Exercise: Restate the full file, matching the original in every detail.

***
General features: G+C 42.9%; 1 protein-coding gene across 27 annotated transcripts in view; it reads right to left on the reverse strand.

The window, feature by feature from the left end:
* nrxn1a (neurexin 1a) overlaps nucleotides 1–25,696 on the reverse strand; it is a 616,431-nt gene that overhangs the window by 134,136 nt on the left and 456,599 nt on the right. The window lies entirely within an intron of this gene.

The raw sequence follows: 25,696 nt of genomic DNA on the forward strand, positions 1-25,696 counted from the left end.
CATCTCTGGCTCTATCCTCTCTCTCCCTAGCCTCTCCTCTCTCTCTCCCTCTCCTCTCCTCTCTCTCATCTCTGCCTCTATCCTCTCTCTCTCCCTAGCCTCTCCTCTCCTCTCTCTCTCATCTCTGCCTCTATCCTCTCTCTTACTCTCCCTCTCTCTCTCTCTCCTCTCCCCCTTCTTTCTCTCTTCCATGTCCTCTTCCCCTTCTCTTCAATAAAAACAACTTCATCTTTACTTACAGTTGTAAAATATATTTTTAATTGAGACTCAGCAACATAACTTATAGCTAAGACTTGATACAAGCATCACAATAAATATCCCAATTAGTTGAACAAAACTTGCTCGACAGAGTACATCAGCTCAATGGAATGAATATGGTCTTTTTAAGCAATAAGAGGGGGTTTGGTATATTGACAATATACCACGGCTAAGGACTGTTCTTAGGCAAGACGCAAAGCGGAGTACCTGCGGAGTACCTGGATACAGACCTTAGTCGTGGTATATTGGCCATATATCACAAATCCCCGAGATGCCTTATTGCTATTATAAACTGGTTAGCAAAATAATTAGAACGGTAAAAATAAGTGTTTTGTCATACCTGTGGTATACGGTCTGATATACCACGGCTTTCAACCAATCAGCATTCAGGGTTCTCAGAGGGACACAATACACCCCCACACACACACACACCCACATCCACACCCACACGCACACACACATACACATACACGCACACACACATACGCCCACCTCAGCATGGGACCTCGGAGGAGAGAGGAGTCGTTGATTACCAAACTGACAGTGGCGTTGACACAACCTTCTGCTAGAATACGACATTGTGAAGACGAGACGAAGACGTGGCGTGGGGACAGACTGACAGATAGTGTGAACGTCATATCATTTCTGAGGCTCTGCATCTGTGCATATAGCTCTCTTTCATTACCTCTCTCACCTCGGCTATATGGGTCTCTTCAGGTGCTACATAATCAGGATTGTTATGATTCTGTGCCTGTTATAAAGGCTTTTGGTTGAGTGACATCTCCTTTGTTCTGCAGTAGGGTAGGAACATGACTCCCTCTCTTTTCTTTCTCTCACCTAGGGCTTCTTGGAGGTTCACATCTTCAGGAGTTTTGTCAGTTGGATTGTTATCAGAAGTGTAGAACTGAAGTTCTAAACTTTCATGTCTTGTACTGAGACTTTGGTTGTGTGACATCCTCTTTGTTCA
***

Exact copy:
General features: G+C 42.9%; 1 protein-coding gene across 27 annotated transcripts in view; it reads right to left on the reverse strand.

The window, feature by feature from the left end:
* nrxn1a (neurexin 1a) overlaps nucleotides 1–25,696 on the reverse strand; it is a 616,431-nt gene that overhangs the window by 134,136 nt on the left and 456,599 nt on the right. The window lies entirely within an intron of this gene.

The raw sequence follows: 25,696 nt of genomic DNA on the forward strand, positions 1-25,696 counted from the left end.
CATCTCTGGCTCTATCCTCTCTCTCCCTAGCCTCTCCTCTCTCTCTCCCTCTCCTCTCCTCTCTCTCATCTCTGCCTCTATCCTCTCTCTCTCCCTAGCCTCTCCTCTCCTCTCTCTCTCATCTCTGCCTCTATCCTCTCTCTTACTCTCCCTCTCTCTCTCTCTCCTCTCCCCCTTCTTTCTCTCTTCCATGTCCTCTTCCCCTTCTCTTCAATAAAAACAACTTCATCTTTACTTACAGTTGTAAAATATATTTTTAATTGAGACTCAGCAACATAACTTATAGCTAAGACTTGATACAAGCATCACAATAAATATCCCAATTAGTTGAACAAAACTTGCTCGACAGAGTACATCAGCTCAATGGAATGAATATGGTCTTTTTAAGCAATAAGAGGGGGTTTGGTATATTGACAATATACCACGGCTAAGGACTGTTCTTAGGCAAGACGCAAAGCGGAGTACCTGCGGAGTACCTGGATACAGACCTTAGTCGTGGTATATTGGCCATATATCACAAATCCCCGAGATGCCTTATTGCTATTATAAACTGGTTAGCAAAATAATTAGAACGGTAAAAATAAGTGTTTTGTCATACCTGTGGTATACGGTCTGATATACCACGGCTTTCAACCAATCAGCATTCAGGGTTCTCAGAGGGACACAATACACCCCCACACACACACACACCCACATCCACACCCACACGCACACACACATACACATACACGCACACACACATACGCCCACCTCAGCATGGGACCTCGGAGGAGAGAGGAGTCGTTGATTACCAAACTGACAGTGGCGTTGACACAACCTTCTGCTAGAATACGACATTGTGAAGACGAGACGAAGACGTGGCGTGGGGACAGACTGACAGATAGTGTGAACGTCATATCATTTCTGAGGCTCTGCATCTGTGCATATAGCTCTCTTTCATTACCTCTCTCACCTCGGCTATATGGGTCTCTTCAGGTGCTACATAATCAGGATTGTTATGATTCTGTGCCTGTTATAAAGGCTTTTGGTTGAGTGACATCTCCTTTGTTCTGCAGTAGGGTAGGAACATGACTCCCTCTCTTTTCTTTCTCTCACCTAGGGCTTCTTGGAGGTTCACATCTTCAGGAGTTTTGTCAGTTGGATTGTTATCAGAAGTGTAGAACTGAAGTTCTAAACTTTCATGTCTTGTACTGAGACTTTGGTTGTGTGACATCCTCTTTGTTCA